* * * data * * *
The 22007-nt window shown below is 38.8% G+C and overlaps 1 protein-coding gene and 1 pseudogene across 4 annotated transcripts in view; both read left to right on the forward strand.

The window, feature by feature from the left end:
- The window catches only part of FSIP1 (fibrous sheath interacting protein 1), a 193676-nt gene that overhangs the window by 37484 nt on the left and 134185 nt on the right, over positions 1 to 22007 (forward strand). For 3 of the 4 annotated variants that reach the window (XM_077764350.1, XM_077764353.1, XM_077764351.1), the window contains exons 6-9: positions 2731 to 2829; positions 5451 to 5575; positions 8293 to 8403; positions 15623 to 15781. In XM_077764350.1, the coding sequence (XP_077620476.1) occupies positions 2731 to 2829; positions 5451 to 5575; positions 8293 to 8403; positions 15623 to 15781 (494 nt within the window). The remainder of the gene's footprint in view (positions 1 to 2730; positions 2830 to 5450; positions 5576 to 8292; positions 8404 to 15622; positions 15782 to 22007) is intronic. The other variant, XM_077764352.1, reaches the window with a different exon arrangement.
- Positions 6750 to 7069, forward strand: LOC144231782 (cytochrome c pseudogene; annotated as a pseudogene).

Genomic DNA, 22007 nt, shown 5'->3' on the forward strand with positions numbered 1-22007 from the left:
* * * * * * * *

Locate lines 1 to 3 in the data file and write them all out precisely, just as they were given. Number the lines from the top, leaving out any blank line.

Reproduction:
The 22007-nt window shown below is 38.8% G+C and overlaps 1 protein-coding gene and 1 pseudogene across 4 annotated transcripts in view; both read left to right on the forward strand.

The window, feature by feature from the left end:
- The window catches only part of FSIP1 (fibrous sheath interacting protein 1), a 193676-nt gene that overhangs the window by 37484 nt on the left and 134185 nt on the right, over positions 1 to 22007 (forward strand). For 3 of the 4 annotated variants that reach the window (XM_077764350.1, XM_077764353.1, XM_077764351.1), the window contains exons 6-9: positions 2731 to 2829; positions 5451 to 5575; positions 8293 to 8403; positions 15623 to 15781. In XM_077764350.1, the coding sequence (XP_077620476.1) occupies positions 2731 to 2829; positions 5451 to 5575; positions 8293 to 8403; positions 15623 to 15781 (494 nt within the window). The remainder of the gene's footprint in view (positions 1 to 2730; positions 2830 to 5450; positions 5576 to 8292; positions 8404 to 15622; positions 15782 to 22007) is intronic. The other variant, XM_077764352.1, reaches the window with a different exon arrangement.